LEWISBURG, Pa. — Bucknell University biology professor Chris Martine calls poison ivy “perhaps the least popular plant in America.” But in a new study published this week in the Biodiversity Data Journal, Martine and two recent Bucknell alumni found that poison ivy may be an unlikely hero by combatting Japanese knotweed and potentially saving new trees in Susquehanna River forests.
Martine reports that dozens of studies have looked at the effects of Japanese knotweed on natural communities in Europe and North America. He noticed that its presence along the Susquehanna River was reason for concern.
“In addition to the prevalence of this single invasive species, it looked like the very existence of these forests was under threat,” said Martine, who holds the David Burpee Professorship in Plant Genetics & Research at Bucknell.
Martine noticed what local nature lovers and biologists with the Pennsylvania Natural Heritage Program were also starting to see: these forests, specifically those classified as Silver Maple Floodplain Forests, were not regenerating themselves where knotweed had taken a foothold.
In the new study, the Bucknell researchers conclude that Japanese knotweed has not only excluded nearly all of the native understory plant species in these forests, but it has prevented the trees already established in the canopy from leaving behind more of themselves.
“If you were to fly over these forests, or even look at a Google Earth image, you’d see a nice green canopy along the river consisting of mature silver maples, river birches, and sycamores,” said Martine, “but below that canopy there is almost nothing for tens of feet before you reach an eight-to-twelve-foot-tall thicket of knotweed. Few new trees have been able to grow through that in the last 50-60 years and our surveys found that seedlings of these species are quite rare.”
The authors suggest that as mature trees die of natural causes over the next several decades and are not replaced, these systems will shift from tree-dominated riverbank habitats to “knotweed-dominated herbaceous shrublands” incapable of supporting a rich diversity of insects, birds, and other wildlife. Loss of trees in these habitats could likely also lead to riverbank erosion and increase the severity of flood events.
The few places where knotweed has not taken over offer a bit of hope, and they may exist because of poison ivy.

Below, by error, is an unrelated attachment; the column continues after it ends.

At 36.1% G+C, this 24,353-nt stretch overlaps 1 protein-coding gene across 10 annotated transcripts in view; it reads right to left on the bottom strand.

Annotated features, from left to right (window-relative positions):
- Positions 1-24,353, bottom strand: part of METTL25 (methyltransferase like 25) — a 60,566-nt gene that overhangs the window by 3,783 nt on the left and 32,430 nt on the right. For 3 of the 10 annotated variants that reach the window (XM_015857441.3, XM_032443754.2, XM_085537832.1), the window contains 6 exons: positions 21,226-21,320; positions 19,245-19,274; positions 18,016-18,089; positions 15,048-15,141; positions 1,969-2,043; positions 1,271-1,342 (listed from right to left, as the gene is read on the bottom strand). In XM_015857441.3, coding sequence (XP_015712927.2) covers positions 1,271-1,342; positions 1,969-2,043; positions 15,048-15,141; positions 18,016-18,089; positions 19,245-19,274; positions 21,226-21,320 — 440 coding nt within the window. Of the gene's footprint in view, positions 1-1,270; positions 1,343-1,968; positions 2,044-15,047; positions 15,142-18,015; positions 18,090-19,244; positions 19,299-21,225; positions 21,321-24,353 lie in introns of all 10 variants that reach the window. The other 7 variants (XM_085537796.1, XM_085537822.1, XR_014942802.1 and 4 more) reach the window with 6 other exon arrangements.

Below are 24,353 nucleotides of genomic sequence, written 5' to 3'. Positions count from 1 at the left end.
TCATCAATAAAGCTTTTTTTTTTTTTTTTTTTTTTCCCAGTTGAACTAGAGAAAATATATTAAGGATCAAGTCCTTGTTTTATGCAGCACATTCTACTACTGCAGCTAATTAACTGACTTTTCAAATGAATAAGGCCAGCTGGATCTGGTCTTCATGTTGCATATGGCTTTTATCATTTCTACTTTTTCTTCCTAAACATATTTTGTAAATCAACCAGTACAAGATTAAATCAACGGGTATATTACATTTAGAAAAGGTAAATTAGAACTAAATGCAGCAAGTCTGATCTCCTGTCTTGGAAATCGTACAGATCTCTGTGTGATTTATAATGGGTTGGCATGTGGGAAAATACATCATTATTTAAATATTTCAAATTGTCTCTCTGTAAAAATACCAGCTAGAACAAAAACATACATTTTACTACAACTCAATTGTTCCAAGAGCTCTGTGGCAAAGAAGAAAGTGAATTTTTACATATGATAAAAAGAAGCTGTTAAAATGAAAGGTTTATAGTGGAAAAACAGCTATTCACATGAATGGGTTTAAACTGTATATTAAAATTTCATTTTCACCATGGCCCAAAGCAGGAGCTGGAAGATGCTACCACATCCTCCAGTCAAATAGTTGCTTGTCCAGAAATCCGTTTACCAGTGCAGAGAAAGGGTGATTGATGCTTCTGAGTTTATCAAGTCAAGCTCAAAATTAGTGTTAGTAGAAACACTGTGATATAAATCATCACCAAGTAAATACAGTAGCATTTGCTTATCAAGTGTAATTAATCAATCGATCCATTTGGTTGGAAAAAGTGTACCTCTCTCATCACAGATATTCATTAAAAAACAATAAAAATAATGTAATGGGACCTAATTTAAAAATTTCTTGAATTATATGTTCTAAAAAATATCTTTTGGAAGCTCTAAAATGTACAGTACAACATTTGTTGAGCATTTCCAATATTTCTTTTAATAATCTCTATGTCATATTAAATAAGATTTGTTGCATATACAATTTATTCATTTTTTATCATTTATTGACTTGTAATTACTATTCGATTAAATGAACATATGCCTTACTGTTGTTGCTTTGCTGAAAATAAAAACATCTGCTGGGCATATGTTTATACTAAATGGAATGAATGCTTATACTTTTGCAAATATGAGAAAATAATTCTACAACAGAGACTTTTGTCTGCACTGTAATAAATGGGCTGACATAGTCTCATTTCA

“What we see in the data is that poison ivy often trades understory dominance with knotweed. That is, when knotweed isn’t the big boss, poison ivy usually is,” Martine said. “The difference is that whereas knotweed knocks everyone else out of the system, poison ivy is more of a team player. Many other native plants can co-occur with it and it even seems to create microhabitats that help tree seedlings get established.”
The prevalence of poison ivy in these sites didn’t go unnoticed by undergraduate Anna Freundlich (see photo), who collected most of the plant community data — more than 1,000 data points — in a single summer as a research fellow.
“Anna developed a pretty serious methodology for avoiding a poison ivy rash that included long sleeves, long pants, gloves, duct tape, and an intense wash-down protocol,” said Martine, her research advisor, “and even after crawling through the plant for weeks she managed to never once get a rash.”
Martine cautions against too much optimism regarding the chances of poison ivy saving the day, however.
“Righting this ship is going to require eradicating knotweed from some of these sites, and that won’t be easy work. It will take some hard manual labor,” he said. “But it’s worth doing if we want to avoid the imminent ecological catastrophe. These forests really can’t afford another half-century of us letting knotweed run wild.”
Freundlich is a now pursuing a master’s degree in plant ecology at the University of Northern Colorado. Lead author Matt Wilson, a Bucknell master’s student at the time of the study who analyzed the dataset, now works for the Friends of the Verde River in Cottonwood, Ariz.
CONTACTS: Mike Ferlazzo, 570-577-3212, 570-238-6266, email@example.com; Chris Martine, 570-577-1135, firstname.lastname@example.org